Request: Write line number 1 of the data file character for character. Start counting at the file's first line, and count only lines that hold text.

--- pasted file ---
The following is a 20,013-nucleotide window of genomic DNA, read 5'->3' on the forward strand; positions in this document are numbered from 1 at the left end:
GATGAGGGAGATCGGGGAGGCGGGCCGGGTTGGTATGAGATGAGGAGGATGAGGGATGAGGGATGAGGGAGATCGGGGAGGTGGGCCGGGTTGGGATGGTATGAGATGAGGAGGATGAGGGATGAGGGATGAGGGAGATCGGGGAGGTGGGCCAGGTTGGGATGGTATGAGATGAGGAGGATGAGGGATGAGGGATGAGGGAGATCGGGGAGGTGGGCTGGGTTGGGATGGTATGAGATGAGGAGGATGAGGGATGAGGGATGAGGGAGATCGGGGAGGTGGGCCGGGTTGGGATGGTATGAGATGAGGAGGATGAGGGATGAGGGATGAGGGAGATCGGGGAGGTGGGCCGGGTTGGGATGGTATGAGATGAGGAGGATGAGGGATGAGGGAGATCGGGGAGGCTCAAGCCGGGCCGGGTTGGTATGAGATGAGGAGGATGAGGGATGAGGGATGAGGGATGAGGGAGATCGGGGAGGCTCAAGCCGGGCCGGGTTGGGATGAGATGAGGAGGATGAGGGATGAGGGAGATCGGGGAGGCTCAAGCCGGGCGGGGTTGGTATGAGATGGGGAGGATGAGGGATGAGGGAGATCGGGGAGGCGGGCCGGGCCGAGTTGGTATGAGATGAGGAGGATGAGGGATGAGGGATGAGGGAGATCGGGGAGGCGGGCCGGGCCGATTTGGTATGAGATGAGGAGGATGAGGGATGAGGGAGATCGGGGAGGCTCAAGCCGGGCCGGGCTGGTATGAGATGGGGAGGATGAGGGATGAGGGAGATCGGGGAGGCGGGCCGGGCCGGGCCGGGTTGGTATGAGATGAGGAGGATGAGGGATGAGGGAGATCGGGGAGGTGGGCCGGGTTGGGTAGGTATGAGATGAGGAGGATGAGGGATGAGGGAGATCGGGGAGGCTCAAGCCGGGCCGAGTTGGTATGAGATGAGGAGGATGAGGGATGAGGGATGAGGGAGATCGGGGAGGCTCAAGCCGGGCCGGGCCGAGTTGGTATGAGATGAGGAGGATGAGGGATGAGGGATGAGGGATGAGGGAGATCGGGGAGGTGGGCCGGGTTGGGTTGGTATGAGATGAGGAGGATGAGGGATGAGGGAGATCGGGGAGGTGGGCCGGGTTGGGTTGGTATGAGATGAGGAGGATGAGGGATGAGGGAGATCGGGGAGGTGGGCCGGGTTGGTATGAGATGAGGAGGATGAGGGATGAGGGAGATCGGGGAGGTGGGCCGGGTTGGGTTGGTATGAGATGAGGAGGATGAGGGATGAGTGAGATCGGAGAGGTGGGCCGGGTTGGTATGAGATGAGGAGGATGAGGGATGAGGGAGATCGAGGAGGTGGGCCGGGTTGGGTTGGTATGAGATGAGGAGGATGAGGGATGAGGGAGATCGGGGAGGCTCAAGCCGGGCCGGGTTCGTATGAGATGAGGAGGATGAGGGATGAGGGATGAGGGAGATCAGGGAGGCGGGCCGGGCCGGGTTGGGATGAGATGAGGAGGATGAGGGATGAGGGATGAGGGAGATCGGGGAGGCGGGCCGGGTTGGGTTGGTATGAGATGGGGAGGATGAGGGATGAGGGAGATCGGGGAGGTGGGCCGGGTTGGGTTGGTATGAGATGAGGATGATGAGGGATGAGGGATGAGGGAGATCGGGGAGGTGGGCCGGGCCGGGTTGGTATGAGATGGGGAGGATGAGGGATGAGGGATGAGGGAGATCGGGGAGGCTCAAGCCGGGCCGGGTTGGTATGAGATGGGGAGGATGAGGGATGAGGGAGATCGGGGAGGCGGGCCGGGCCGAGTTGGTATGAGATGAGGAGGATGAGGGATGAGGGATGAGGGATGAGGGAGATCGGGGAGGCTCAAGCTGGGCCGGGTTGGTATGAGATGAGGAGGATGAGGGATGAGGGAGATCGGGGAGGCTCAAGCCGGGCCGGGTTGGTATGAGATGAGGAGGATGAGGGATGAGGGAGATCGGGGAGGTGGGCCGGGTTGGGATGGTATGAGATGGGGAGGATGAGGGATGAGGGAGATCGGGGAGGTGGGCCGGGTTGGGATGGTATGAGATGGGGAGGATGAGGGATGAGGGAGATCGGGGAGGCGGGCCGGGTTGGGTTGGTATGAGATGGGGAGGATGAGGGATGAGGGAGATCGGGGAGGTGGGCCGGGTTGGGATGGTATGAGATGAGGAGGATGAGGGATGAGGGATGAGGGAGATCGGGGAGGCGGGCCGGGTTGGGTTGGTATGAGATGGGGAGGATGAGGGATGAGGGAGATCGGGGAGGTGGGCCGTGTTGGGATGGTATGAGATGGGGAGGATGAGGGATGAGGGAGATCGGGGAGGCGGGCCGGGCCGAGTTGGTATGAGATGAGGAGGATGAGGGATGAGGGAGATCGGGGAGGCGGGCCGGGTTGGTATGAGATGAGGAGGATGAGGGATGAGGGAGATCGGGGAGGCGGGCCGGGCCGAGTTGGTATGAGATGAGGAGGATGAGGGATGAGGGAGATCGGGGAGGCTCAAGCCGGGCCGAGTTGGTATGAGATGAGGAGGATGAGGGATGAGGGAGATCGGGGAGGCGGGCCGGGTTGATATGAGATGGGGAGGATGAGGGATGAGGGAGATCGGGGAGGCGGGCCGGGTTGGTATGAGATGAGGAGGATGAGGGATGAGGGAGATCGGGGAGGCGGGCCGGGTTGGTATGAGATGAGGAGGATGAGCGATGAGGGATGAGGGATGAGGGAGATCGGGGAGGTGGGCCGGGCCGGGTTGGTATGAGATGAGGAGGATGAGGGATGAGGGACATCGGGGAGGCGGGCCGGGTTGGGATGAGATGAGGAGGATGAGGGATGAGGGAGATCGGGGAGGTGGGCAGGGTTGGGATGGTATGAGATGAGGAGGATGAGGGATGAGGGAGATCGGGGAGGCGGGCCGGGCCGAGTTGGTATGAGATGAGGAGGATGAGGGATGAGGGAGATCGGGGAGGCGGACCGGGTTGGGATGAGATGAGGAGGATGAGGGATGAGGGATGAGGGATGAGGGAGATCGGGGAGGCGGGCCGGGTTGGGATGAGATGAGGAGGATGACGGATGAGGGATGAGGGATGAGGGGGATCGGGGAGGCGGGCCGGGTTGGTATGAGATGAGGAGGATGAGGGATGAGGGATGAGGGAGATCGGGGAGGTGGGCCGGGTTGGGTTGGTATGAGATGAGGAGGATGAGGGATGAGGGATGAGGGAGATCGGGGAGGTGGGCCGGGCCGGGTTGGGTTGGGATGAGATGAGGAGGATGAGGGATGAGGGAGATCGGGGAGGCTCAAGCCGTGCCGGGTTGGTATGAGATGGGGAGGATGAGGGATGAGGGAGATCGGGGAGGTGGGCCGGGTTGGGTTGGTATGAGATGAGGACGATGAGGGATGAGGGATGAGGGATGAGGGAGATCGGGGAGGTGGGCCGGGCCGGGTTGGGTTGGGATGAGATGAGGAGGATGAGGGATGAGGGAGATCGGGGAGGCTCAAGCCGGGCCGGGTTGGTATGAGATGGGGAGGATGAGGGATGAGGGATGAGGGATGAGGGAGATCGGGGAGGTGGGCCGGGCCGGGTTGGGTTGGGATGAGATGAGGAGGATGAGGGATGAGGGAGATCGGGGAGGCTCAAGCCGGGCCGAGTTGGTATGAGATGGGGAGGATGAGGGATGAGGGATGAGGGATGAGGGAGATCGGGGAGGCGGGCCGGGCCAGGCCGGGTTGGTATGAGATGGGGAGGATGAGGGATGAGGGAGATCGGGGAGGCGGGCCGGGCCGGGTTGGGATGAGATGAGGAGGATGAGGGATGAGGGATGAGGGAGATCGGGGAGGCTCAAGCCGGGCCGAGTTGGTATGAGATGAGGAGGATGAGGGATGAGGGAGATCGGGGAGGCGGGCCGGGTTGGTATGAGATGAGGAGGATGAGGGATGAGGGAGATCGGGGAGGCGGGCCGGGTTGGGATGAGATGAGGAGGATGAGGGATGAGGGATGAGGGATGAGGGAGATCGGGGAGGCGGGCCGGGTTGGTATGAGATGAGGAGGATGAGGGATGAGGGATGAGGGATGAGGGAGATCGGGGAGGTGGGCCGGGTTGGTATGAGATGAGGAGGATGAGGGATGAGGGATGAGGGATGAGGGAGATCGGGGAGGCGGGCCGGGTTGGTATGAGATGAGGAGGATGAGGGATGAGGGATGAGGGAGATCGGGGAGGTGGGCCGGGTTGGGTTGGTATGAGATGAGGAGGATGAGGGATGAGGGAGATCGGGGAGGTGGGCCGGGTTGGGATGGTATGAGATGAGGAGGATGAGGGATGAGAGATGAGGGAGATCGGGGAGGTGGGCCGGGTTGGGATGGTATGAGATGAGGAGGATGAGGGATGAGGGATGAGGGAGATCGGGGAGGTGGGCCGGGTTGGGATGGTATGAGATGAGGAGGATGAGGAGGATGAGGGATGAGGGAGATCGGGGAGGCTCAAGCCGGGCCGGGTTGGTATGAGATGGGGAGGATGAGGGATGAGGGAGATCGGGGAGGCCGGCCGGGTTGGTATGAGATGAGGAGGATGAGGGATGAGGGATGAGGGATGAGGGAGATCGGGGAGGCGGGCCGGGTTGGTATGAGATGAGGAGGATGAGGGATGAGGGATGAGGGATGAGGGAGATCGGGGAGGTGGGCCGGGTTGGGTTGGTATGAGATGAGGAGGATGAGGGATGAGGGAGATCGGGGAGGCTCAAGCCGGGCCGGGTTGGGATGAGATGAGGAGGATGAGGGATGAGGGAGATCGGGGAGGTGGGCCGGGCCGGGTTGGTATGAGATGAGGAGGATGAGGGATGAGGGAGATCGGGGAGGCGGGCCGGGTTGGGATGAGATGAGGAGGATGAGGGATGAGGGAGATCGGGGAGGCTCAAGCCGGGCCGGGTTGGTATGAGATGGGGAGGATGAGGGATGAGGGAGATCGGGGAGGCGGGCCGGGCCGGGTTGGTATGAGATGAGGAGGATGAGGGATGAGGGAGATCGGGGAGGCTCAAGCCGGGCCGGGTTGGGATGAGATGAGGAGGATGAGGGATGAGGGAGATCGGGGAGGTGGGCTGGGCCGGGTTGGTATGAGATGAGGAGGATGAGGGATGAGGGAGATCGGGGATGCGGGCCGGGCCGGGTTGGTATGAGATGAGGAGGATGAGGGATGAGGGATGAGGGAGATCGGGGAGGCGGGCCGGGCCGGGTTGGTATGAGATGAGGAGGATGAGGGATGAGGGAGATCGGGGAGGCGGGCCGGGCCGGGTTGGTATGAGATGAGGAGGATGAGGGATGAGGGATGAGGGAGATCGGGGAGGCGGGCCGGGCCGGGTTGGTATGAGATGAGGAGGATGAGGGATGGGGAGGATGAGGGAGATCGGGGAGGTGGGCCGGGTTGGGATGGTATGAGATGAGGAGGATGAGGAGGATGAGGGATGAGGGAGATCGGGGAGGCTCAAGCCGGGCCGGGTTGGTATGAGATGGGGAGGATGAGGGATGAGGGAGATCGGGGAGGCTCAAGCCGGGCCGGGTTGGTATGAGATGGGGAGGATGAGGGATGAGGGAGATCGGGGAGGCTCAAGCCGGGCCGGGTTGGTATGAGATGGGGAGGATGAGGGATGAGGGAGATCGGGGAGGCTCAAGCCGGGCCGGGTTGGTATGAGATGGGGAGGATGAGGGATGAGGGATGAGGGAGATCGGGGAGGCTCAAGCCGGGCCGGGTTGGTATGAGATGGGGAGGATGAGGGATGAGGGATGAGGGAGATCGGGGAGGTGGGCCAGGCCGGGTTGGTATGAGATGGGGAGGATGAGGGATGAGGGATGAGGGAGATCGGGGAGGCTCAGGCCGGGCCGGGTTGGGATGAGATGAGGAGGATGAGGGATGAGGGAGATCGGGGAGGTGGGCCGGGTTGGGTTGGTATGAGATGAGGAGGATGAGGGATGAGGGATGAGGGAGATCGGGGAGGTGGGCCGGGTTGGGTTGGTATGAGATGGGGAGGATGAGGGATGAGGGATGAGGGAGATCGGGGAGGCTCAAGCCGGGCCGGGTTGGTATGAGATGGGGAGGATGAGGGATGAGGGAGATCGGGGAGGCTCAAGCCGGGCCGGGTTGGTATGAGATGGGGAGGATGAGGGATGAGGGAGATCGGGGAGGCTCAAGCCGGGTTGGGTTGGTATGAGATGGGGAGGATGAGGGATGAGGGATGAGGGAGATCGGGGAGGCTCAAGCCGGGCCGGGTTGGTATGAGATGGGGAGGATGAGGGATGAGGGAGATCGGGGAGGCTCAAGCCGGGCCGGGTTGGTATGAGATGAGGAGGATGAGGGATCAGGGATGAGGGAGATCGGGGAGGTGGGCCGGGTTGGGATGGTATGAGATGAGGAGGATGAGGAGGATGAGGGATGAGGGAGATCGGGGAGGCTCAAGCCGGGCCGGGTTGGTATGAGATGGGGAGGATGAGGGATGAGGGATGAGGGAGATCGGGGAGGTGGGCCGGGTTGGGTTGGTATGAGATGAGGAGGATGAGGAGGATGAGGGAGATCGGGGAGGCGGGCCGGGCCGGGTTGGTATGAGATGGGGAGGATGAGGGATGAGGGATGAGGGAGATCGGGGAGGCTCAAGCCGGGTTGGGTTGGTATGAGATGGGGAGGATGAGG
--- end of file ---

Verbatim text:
The following is a 20,013-nucleotide window of genomic DNA, read 5'->3' on the forward strand; positions in this document are numbered from 1 at the left end: